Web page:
instead, weâ€™re defensively psum
ming them as if they werenâ€™t because psum
â€™s
transpose canâ€™t be sure given the local information it has. Sometimes the psum
is necessary, as in transposing f2
with respect to its first argument:
# Example 2: shmap involving psum and *mapped* output with efficient transpose
f2 = shmap(lambda x, y: psum(g(x), 'i') * y,
in_specs=(P('i'), P('i')), out_specs=P('i'))
# The transpose we currently get for Example 2 is efficient
t(f2, 0) = shmap(lambda y, zbar: t(g)(psum(zbar * y, 'i')),
in_specs=(P('i'), P('i')), out_specs=P('i'))
Intuitively, if our transpose machinery could tell the difference between Example 1 and Example 2, we could do better by avoiding the psum and division where possible.
The inefficient examples can be even smaller. Consider transposing this cursed identity function:
# Example 3: cursed identity
cursed_identity = shmap(lambda x: x, P(), P())
# Currently we get these inefficient transposes
t(cursed_identity) = shmap(lambda x: psum(x / 8, 'i'), P(), P())
t(t(cursed_identity)) = shmap(lambda x: psum(psum(x / 8 / 8, 'i'), 'i')), P(), P())
...
It keeps getting bigger the more we transpose. How embarrassing!
And psum
isnâ€™t the only culprit. Something analogous holds true for
all_gather
:
# Example 4: all_gather to an unmapped output
f4 = shmap(lambda x: all_gather(x, 'i'), P('i'), P())
# Currently we get this inefficient transpose
t(f4) = shmap(lambda ybar: psum_scatter(ybar / 8, 'i'), P(), P('i'))
This program is a bit artificial. Why do an all_gather
and feed the result into
an unmapped output, rather than skipping the all_gather
in the body and just
using out_specs=P('i')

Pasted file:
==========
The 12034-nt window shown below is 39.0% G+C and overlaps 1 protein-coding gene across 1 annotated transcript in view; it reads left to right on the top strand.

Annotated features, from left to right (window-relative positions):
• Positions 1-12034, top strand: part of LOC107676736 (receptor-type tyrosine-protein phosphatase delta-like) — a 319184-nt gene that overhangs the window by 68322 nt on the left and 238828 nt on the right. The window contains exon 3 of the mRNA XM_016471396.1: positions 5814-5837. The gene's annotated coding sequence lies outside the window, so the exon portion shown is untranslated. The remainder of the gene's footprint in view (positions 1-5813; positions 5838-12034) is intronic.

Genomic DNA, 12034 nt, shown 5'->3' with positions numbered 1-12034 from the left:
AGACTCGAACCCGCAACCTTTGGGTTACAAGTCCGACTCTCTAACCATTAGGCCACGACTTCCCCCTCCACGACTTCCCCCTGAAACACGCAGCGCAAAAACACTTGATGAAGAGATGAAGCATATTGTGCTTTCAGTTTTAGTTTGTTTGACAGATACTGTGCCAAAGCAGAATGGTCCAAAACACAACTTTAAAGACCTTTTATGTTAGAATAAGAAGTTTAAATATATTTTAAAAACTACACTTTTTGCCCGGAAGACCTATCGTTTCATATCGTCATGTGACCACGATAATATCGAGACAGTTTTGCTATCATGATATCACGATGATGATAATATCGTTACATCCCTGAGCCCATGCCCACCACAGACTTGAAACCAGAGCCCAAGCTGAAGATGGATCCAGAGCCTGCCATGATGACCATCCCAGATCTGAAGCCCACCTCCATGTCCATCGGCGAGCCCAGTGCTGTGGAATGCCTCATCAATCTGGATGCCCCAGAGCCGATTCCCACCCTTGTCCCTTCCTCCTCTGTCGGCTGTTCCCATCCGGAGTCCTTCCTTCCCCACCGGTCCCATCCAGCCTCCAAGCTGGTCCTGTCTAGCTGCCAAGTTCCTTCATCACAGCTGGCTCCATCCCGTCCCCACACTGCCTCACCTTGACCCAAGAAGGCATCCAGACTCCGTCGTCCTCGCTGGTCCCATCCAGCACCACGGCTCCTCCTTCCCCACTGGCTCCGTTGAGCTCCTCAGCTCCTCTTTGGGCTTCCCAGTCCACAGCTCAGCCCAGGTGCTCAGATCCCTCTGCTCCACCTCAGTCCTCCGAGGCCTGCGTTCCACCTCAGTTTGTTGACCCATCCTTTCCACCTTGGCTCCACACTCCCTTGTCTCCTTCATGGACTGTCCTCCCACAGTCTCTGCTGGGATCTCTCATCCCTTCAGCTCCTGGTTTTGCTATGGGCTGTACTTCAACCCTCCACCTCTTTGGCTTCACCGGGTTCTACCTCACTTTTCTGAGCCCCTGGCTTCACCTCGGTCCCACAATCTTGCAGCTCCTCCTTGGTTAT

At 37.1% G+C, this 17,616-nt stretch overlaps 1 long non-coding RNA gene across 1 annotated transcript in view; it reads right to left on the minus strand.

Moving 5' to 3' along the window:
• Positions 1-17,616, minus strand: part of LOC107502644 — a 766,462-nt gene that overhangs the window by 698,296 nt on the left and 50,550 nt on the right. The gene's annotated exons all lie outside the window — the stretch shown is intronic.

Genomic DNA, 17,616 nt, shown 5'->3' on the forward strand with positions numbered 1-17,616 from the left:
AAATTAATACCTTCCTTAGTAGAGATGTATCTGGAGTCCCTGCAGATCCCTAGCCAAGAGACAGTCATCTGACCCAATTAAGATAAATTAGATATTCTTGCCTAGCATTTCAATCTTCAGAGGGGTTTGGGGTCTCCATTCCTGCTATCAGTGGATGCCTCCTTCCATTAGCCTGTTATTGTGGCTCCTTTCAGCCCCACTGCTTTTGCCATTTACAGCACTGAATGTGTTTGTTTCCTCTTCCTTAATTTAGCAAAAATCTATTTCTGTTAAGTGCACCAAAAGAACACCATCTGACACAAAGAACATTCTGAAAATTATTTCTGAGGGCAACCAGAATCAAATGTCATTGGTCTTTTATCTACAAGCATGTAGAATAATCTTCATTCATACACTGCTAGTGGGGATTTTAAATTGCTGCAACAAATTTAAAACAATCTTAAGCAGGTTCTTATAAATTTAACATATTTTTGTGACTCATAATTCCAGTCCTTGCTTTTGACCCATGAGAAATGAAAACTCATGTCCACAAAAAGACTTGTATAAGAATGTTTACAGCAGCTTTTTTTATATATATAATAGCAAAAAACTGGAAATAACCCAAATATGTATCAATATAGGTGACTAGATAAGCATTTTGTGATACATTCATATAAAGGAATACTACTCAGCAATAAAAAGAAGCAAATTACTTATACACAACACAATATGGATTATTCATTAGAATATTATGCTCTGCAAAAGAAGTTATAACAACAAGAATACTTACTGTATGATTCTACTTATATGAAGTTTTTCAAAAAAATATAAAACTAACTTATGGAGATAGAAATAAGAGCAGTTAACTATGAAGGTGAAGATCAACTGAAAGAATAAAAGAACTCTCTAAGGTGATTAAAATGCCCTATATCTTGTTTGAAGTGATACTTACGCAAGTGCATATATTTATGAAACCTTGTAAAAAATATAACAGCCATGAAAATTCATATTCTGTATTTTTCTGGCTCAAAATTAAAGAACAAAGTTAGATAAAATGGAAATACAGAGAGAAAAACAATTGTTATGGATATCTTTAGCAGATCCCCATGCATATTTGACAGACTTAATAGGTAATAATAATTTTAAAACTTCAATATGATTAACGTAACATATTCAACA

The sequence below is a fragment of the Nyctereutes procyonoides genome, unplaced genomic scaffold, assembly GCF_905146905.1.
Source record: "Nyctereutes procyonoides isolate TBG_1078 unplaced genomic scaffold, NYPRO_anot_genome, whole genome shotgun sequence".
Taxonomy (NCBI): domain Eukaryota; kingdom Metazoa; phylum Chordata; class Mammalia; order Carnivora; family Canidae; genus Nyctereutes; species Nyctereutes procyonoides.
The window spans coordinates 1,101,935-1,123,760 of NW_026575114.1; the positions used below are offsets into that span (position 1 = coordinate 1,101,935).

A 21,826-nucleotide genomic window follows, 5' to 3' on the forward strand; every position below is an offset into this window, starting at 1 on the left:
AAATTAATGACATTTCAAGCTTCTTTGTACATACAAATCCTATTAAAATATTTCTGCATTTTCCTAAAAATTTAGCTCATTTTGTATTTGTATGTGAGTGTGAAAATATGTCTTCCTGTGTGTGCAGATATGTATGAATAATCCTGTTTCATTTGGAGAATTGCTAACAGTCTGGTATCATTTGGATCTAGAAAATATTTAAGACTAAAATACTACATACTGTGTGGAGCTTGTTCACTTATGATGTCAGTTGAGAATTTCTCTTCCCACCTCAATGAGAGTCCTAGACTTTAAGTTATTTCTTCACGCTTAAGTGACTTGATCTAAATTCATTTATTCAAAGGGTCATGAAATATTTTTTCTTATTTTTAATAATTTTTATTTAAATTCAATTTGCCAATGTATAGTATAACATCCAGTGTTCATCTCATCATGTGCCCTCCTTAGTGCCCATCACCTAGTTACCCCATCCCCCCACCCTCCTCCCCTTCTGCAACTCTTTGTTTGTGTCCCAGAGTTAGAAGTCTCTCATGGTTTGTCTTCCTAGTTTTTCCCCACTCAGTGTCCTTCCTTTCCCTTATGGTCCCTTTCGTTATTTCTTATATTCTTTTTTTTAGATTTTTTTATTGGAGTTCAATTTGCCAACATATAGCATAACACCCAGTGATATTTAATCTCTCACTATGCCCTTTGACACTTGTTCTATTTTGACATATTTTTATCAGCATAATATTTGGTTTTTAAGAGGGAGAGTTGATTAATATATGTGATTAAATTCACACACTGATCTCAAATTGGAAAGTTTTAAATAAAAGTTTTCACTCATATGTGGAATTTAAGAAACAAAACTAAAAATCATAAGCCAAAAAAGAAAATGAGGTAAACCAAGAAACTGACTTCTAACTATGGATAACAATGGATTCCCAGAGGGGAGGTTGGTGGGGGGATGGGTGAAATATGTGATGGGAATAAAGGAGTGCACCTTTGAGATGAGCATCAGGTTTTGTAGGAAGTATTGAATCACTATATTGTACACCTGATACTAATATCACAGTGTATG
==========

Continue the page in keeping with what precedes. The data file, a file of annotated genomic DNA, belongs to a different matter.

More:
to collect the results? But even though itâ€™s cookedup,
this example nevertheless exhibits a transpose which unnecessarily performs
communication (we could have just performed a noncommunicating slice),
analogous to Example 1 for psum
.
Also analogously to the psum
examples, the defensive psum_scatter
is
necessary in some cases:
# Example 5: all_gather to a mapped output
f5 = shmap(lambda x, y: all_gather(x, 'i') * y,
in_specs=(P('i'), P('i')), out_specs=P('i'))
# Currently we get this efficient transpose
t(f5, 0) = shmap(lambda y, zbar: psum_scatter(zbar * y, 'i'),
in_specs=(P('i'), P('i')), out_specs=P('i'))
So how do we avoid these inefficient transposes?
Solutions#
Here are two solution ideas. They arenâ€™t mutually exclusive. But (spoilers) the second one is better, and itâ€™s all we need.
Partial solution â€śPsumâ€ť: build the ability to express a psum
into out_specs
#
This solution is a bit of a strawperson because it would offer only an awkward way to write programs. And it wouldnâ€™t even fix everything! But itâ€™s worth considering, if only to motivate a more complete solution.
Example 4 above is artificial because we could have just used out_specs
instead
of an all_gather
in the body:
# Example 4 again
f4 = shmap(lambda x: all_gather(x, 'i'), P('i'), P())
# Why didn't we just write it like this?
f4_better = shmap(lambda x: x, P('i'), P('i'))
The f4_better
version doesnâ€™t have any transposition problems, since the
transpose problems arise from collectives in the body.
Analogously, we could fix Example 1 by extending out_specs
so that they can
express summing:
# Example 1 again
f1 = shmap(lambda x: psum(g(x), 'i'),
in_specs=P('i'), out_specs=P())
# What if we could write an output sum like this?
f1_better = shmap(g, in_specs=P('i'), out_specs=P(sum='i')) # sum='i' means sum over that axis
# Then it could transpose like this:
t(f1_better) = shmap(t(g), in_specs=P(), out_specs=P('i'))
t(t(f1_better)) = shmap(t(t(g)), in_specs=P('i'), P(sum='i'))
So offering psum
s built into out_specs
fixes the transpose problem of
Example 1. But it doesnâ€™t fully fix the cursed identity transpose in Example 3:
# Example 3 again
cursed_identity = shmap(lambda x: x, P(), P())
# How it would transpose with the Psum partial solution:
t(cursed_identity) = shmap(lambda x: x / 8, P(), P(sum='i'))
t(t(cursed_identity)) = shmap(lambda x: x / 8, P(), P(sum='i'))
Itâ€™s an improvement since the program doesnâ€™t continue to get bigger as we keep transposing, but weâ€™re still doing wasteful communication.